The possible role of food hypersensitivity in causing gastrointestinal disease was first suggested in 1950. While there is good evidence of the clinical importance of food allergy in certain gut diseases (eosinophilic enteritis, coeliac disease), the role of gastrointestinal hypersensitivity (allergic) reactions in other gut disorders remains controversial.
Food allergy and intolerance in IBD (Irritable Bowel Disease)
While there is no evidence that specific immune-mediated (allergic) reactions to food play a role in most patients with either Crohn’s disease or ulcerative colitis (UC), it is common for patients with gastrointestinal (GI) disorders to believe that something in their diet has caused their condition. Some studies have claimed that food sensitivities are common in Crohn’s and have found that when food intolerances are detected, patients on an exclusion diet maintain remission significantly longer than those on an unrestricted diet. However, when these patients are subjected to double-blind food challenges only 15% show a positive response.
In contrast UC does not seem to respond to bowel rest or elemental diets (totally allergen-free formula food made solely from nutrients so there is no waste to be eliminated via the bowel). However, when patients with UC were surveyed regarding the frequency and pattern of food intolerance there existed no significant difference in findings between UC and Crohn’s disease. Food intolerance was reported at a significantly higher rate in patients with IBD than in normal controls.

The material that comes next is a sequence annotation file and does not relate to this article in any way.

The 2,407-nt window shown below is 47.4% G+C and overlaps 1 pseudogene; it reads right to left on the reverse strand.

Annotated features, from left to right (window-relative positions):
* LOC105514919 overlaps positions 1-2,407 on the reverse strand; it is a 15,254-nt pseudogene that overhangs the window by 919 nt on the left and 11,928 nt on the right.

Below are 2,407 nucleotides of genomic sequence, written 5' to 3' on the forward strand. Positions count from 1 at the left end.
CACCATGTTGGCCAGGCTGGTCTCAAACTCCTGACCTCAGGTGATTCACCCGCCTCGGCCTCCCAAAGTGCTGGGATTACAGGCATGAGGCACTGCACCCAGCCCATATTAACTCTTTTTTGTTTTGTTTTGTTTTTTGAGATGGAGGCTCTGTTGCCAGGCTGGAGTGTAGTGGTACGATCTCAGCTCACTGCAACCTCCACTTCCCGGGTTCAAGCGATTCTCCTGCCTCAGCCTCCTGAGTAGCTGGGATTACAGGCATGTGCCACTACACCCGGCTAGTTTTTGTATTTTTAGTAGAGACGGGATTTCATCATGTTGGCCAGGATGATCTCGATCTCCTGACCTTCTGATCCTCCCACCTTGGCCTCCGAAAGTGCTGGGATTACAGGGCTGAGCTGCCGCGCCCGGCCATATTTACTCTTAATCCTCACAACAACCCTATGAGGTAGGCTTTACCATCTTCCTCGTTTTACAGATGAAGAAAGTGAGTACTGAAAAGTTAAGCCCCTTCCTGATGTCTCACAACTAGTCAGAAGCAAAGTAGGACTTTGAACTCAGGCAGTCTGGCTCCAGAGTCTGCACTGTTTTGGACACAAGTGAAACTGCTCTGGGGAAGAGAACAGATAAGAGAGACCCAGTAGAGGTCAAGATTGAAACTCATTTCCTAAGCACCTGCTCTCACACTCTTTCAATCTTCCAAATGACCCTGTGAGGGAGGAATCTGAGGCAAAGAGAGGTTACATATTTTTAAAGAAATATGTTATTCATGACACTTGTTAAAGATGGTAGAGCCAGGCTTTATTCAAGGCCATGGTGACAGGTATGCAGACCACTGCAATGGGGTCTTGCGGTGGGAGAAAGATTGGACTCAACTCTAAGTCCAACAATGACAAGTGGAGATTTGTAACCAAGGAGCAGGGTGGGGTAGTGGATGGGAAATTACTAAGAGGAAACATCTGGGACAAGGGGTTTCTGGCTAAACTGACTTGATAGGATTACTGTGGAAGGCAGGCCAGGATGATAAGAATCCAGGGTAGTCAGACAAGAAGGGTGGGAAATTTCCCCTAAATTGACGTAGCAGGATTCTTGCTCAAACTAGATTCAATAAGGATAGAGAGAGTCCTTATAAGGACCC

Potential mechanisms for food allergy in IBD
While the bowel mucosa (lining) acts as a physical barrier to dietary and microbial antigens (substances which the immune system recognises as harmful), even under normal physiological conditions intact food antigens can penetrate the mucosal barrier via transcellular or para-cellular routes. The integrity of the GI mucosa is further compromised by inflammatory conditions such as infectious gastroenteritis or IBD. This increased permeability exposes the immune components of the GI tract, principally resident in the lamina propria and Peyer’s patches (parts of the mucosal lining of the gut), to the potentially antigenic components of the luminal contents (the food moving through the intestines).
IgE mediated food hypersensitivity
Immediate phase reaction
Previously sensitised mast cells are induced to release inflammatory mediators by IgE in the immediate phase reaction (see IgE reactions). These mediators result in increased vascular permeability, smooth muscle contraction and the classical wheal and flare (allergic) response. There is evidence that similar mechanisms may operate in mucosal (gut lining) hypersensitivity reactions. Certainly food antigen induced mast cell degranulation (the process by which histamine etc is released when the IgE antibody ‘binds’ to the antigen) has been demonstrated in the rat intestine. In addition degranulating mast cells have been found in the gut mucosa of patients with Crohn’s disease.